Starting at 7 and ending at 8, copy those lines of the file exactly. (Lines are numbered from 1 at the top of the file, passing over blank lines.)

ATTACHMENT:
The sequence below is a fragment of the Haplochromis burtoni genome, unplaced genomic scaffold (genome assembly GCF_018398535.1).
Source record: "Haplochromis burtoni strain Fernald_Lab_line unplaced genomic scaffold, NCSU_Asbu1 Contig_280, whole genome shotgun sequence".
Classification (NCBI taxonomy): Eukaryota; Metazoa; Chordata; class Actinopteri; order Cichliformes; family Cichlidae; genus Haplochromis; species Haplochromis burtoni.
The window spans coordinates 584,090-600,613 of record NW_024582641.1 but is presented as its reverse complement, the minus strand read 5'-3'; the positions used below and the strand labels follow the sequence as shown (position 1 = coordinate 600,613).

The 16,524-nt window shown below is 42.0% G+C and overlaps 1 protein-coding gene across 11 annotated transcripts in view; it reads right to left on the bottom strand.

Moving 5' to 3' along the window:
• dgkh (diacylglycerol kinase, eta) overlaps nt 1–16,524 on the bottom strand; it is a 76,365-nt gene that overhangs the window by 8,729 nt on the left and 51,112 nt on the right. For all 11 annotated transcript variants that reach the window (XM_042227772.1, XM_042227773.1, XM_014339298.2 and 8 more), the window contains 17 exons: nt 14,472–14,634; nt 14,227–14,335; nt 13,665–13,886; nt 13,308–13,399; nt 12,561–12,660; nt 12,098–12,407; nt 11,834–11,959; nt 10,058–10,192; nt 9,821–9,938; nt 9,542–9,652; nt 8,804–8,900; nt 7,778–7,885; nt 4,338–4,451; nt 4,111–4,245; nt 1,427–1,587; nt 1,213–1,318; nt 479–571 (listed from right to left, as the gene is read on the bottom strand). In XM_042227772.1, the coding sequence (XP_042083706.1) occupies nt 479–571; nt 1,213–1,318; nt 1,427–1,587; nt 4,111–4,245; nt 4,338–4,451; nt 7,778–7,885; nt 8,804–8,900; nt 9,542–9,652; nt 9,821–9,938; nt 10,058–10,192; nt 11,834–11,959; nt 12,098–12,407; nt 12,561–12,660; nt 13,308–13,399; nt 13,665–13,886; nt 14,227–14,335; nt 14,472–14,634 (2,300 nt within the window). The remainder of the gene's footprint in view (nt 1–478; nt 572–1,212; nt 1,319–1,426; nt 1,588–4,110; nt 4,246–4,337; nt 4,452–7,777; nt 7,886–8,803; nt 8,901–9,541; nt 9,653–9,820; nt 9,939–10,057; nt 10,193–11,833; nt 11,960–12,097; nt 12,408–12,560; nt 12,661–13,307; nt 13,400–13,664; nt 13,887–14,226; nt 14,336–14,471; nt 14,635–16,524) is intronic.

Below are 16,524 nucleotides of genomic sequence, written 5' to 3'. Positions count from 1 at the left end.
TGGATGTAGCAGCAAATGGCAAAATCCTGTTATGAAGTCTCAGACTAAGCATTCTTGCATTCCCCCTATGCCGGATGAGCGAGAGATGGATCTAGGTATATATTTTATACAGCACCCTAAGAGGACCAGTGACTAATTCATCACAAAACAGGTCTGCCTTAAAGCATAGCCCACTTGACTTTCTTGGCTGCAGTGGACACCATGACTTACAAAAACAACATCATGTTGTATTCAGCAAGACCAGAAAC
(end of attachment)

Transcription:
• dgkh (diacylglycerol kinase, eta) overlaps nt 1–16,524 on the bottom strand; it is a 76,365-nt gene that overhangs the window by 8,729 nt on the left and 51,112 nt on the right. For all 11 annotated transcript variants that reach the window (XM_042227772.1, XM_042227773.1, XM_014339298.2 and 8 more), the window contains 17 exons: nt 14,472–14,634; nt 14,227–14,335; nt 13,665–13,886; nt 13,308–13,399; nt 12,561–12,660; nt 12,098–12,407; nt 11,834–11,959; nt 10,058–10,192; nt 9,821–9,938; nt 9,542–9,652; nt 8,804–8,900; nt 7,778–7,885; nt 4,338–4,451; nt 4,111–4,245; nt 1,427–1,587; nt 1,213–1,318; nt 479–571 (listed from right to left, as the gene is read on the bottom strand). In XM_042227772.1, the coding sequence (XP_042083706.1) occupies nt 479–571; nt 1,213–1,318; nt 1,427–1,587; nt 4,111–4,245; nt 4,338–4,451; nt 7,778–7,885; nt 8,804–8,900; nt 9,542–9,652; nt 9,821–9,938; nt 10,058–10,192; nt 11,834–11,959; nt 12,098–12,407; nt 12,561–12,660; nt 13,308–13,399; nt 13,665–13,886; nt 14,227–14,335; nt 14,472–14,634 (2,300 nt within the window). The remainder of the gene's footprint in view (nt 1–478; nt 572–1,212; nt 1,319–1,426; nt 1,588–4,110; nt 4,246–4,337; nt 4,452–7,777; nt 7,886–8,803; nt 8,901–9,541; nt 9,653–9,820; nt 9,939–10,057; nt 10,193–11,833; nt 11,960–12,097; nt 12,408–12,560; nt 12,661–13,307; nt 13,400–13,664; nt 13,887–14,226; nt 14,336–14,471; nt 14,635–16,524) is intronic.

Below are 16,524 nucleotides of genomic sequence, written 5' to 3'. Positions count from 1 at the left end.